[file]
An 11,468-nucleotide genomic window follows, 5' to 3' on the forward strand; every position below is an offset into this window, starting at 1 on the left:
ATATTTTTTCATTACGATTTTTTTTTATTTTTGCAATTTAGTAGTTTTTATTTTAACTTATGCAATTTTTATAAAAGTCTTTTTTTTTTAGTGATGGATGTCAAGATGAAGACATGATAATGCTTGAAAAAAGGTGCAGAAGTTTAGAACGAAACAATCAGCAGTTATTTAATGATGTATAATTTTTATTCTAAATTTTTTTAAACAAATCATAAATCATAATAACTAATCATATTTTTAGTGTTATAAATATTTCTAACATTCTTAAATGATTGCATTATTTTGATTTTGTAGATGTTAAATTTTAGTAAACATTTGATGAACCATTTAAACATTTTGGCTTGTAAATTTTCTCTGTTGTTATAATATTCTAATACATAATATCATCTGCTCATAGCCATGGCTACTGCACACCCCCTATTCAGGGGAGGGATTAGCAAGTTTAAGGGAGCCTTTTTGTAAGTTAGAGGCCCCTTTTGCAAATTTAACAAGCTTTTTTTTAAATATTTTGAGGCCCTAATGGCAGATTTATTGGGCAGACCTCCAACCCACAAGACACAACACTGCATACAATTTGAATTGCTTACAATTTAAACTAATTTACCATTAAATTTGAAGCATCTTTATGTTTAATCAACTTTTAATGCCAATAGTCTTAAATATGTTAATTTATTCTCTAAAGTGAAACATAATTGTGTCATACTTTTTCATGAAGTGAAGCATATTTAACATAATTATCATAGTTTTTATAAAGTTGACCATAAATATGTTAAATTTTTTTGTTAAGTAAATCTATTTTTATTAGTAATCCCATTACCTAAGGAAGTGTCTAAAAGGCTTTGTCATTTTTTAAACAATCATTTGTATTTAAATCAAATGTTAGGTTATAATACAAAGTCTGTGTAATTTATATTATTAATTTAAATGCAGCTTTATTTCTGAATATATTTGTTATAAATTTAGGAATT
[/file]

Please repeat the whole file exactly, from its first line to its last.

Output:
An 11,468-nucleotide genomic window follows, 5' to 3' on the forward strand; every position below is an offset into this window, starting at 1 on the left:
ATATTTTTTCATTACGATTTTTTTTTATTTTTGCAATTTAGTAGTTTTTATTTTAACTTATGCAATTTTTATAAAAGTCTTTTTTTTTTAGTGATGGATGTCAAGATGAAGACATGATAATGCTTGAAAAAAGGTGCAGAAGTTTAGAACGAAACAATCAGCAGTTATTTAATGATGTATAATTTTTATTCTAAATTTTTTTAAACAAATCATAAATCATAATAACTAATCATATTTTTAGTGTTATAAATATTTCTAACATTCTTAAATGATTGCATTATTTTGATTTTGTAGATGTTAAATTTTAGTAAACATTTGATGAACCATTTAAACATTTTGGCTTGTAAATTTTCTCTGTTGTTATAATATTCTAATACATAATATCATCTGCTCATAGCCATGGCTACTGCACACCCCCTATTCAGGGGAGGGATTAGCAAGTTTAAGGGAGCCTTTTTGTAAGTTAGAGGCCCCTTTTGCAAATTTAACAAGCTTTTTTTTAAATATTTTGAGGCCCTAATGGCAGATTTATTGGGCAGACCTCCAACCCACAAGACACAACACTGCATACAATTTGAATTGCTTACAATTTAAACTAATTTACCATTAAATTTGAAGCATCTTTATGTTTAATCAACTTTTAATGCCAATAGTCTTAAATATGTTAATTTATTCTCTAAAGTGAAACATAATTGTGTCATACTTTTTCATGAAGTGAAGCATATTTAACATAATTATCATAGTTTTTATAAAGTTGACCATAAATATGTTAAATTTTTTTGTTAAGTAAATCTATTTTTATTAGTAATCCCATTACCTAAGGAAGTGTCTAAAAGGCTTTGTCATTTTTTAAACAATCATTTGTATTTAAATCAAATGTTAGGTTATAATACAAAGTCTGTGTAATTTATATTATTAATTTAAATGCAGCTTTATTTCTGAATATATTTGTTATAAATTTAGGAATT